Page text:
Jack Chick is dead, alas, and along with him any hope for new additions to his corpus of strangely endearing Evangelical scare tracts.
Even those who aren”t aficionados might have encountered Chick’s work (known as “Chick tracts”) at some point or another. Little 3-by-5 Bible tracts featuring either simple, MAD Magazine-like artwork or more polished, fine-lined work. He had at least one ghostwriter, who did the latter format, though some have speculated that “Jack Chick” ended up being a conglomerate of Christian artists. The basic stories are more or less the same: Accept Jesus Christ as your Lord and long-term personal savior or burn in hell for all eternity. Along the way, you”ll encounter the occult, personal hubris, and a vast Roman Catholic conspiracy whose tendrils include Freemasonry, Islam, and Communism. The Southern Poverty Law Center branded Chick Publications as an active hate group, something that can easily be worn as a badge of honor.
While Chick’s anti-Catholic conspiracism definitely makes for good reading, Chick’s work stands out from the pack because of his strong and compelling storytelling. I challenge anyone to read The Last Generation, a tale of the biblical end-times, and not be riveted by the twenty little pages. A one-world government is going after Christians. A family must escape to a remote cabin. Little Bobby, called “The Monster” by his own grandfather, will be the first second-grader you want to see spend an eternity in hell. One page, featuring postage-stamp-size illustrations of what will happen to the oceans during the apocalypse, is the stuff of nightmares. There’s also the small treat of the campy, cone-headed uniform of the “healers,” a sort of Gestapo-cum-priesthood of the nightmarish one-world government of the future.
I”ll never forget the first Chick tract I received. It was at a Wednesday-night market, sometime in the mid-“90s in my little hometown. A very Evangelical-looking man approached me and handed me This Was Your Life!, Chick’s signature tract. The work was translated into over 100 languages and specifically adapted for black, Muslim, and female audiences. It contains every leitmotif of Chick’s work: giant angels, “HAW-HAW” as an onomatopoeia for laughter, false Christians getting comeuppance as they”re thrown into the Lake of Fire, and righteous believers received into the arms of Our Lord.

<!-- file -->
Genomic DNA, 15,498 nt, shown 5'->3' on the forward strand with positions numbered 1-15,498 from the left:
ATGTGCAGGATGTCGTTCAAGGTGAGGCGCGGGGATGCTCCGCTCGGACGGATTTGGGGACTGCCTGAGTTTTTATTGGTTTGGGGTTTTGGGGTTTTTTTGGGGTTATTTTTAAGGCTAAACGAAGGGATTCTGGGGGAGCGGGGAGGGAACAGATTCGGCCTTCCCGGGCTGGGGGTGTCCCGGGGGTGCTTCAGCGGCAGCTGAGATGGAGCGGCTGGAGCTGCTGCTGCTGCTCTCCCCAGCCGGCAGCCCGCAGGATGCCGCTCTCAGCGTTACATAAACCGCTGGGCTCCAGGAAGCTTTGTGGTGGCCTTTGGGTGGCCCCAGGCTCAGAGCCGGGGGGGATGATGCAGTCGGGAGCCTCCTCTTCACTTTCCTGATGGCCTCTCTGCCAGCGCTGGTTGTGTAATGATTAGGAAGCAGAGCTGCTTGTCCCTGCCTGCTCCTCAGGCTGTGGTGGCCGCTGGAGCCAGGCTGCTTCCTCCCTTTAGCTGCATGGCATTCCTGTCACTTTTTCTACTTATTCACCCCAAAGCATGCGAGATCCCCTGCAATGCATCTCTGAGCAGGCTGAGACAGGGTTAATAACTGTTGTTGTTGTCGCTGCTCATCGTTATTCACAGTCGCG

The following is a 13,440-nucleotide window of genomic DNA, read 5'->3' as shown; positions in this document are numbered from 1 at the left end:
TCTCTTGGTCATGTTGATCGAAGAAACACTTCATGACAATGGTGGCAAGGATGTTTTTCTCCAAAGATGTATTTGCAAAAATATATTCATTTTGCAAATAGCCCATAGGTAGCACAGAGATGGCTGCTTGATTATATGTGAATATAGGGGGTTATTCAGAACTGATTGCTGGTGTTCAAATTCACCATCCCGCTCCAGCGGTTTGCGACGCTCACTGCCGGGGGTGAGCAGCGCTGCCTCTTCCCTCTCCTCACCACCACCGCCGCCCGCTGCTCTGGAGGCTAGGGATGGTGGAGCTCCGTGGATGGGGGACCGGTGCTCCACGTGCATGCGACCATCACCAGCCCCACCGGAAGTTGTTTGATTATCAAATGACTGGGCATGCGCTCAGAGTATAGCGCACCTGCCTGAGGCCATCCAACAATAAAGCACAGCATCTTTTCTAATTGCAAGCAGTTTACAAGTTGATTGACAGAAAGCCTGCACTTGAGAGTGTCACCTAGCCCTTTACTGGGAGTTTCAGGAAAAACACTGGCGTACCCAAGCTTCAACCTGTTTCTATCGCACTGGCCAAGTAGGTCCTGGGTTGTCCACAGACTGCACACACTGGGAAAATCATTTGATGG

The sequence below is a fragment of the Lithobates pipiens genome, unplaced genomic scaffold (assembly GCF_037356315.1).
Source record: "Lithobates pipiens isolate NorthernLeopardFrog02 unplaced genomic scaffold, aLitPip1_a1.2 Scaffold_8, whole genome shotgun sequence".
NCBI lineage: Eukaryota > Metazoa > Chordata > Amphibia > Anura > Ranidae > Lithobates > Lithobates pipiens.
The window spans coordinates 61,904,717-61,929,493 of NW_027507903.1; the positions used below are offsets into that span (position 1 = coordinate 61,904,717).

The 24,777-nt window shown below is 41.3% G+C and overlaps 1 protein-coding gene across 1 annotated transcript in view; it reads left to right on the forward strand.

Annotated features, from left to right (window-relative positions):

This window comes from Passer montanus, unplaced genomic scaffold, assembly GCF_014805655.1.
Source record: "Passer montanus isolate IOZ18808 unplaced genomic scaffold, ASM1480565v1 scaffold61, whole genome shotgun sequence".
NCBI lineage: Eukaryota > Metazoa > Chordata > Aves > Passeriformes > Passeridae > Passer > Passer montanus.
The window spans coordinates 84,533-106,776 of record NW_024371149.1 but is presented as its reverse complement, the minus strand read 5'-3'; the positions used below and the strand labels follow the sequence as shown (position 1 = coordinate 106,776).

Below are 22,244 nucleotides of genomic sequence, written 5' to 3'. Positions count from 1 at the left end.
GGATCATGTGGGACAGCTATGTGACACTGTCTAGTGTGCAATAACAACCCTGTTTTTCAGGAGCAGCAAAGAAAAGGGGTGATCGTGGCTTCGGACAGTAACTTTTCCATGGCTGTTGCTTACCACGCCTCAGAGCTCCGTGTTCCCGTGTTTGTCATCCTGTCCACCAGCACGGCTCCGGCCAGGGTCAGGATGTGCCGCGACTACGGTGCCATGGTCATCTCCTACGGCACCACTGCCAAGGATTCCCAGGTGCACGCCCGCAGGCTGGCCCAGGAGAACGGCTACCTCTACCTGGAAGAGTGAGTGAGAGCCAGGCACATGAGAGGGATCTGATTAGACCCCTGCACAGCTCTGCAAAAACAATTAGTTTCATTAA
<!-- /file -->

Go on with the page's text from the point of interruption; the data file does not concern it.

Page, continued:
It was a year or two later that I found out, through an older friend’s girlfriend, that Chick tracts were a whole cottage industry. People collected and traded them. Ever since then, I”ve had friends and family on the lookout. I”ve spent countless hours reading his tracts and long-form comics, the latter of which allowed him to detail the nuances of his anti-Catholic conspiracy, mostly gleaned from the musings of Alberto Rivera, a self-proclaimed former Jesuit priest. I wouldn”t say I like them ironically. As I said, the man can spin a yarn. But it’s worth wondering just how many people have read Chick’s work in total sincerity and credulity and how many were bratty little punk rockers looking for a laugh and a scare.
Every Chick tract contains a little microcosm of life and death, salvation and damnation within. The reader never knows until the ending whether the protagonist will give up their wicked ways, accept Christ, and lead a new life. Just as often as characters are saved, so are they thrown into the pit, either for stubborn rejection of Christ or choosing the wrong flavor of Christianity (which includes not just Catholics but also Jehovah’s Witnesses and Mormons”and Chick seems to not have cared much for corporate megachurch Evangelicalism, either). Protagonists run the gamut from renegade Catholic priests to Christian-rock bands to little kids. Very few walks of life don”t get at least a cursory Chick treatment. This makes the little pamphlets easy to get lost in for hours if you have enough of them to go around. If you go to his website, you can see each and every one, including those that have long been out of print.
On some topics, Chick is actually quite prescient. Doom Town retells the biblical story of Sodom, but also features a powerful and entrenched gay rights movement as a backdrop. Doom Town dates to 1989. The Gay Blade, from 1972, opens with a homosexual wedding. He originally penned The Last Generation in 1972, though it got an overhaul in 1992. Alongside The Beast, another end-times yarn from way back in 1966 (revised in 1981 and 1988″Jack was fond of rewriting his own tracts, getting a new copyright, and pulling the old ones out of circulation), Chick was crafting terrifying and compelling Christian apocalypse horror stories long before Left Behind. Allah Had No Son features a Muslim bragging about impending global dhimmitude way back in 1994.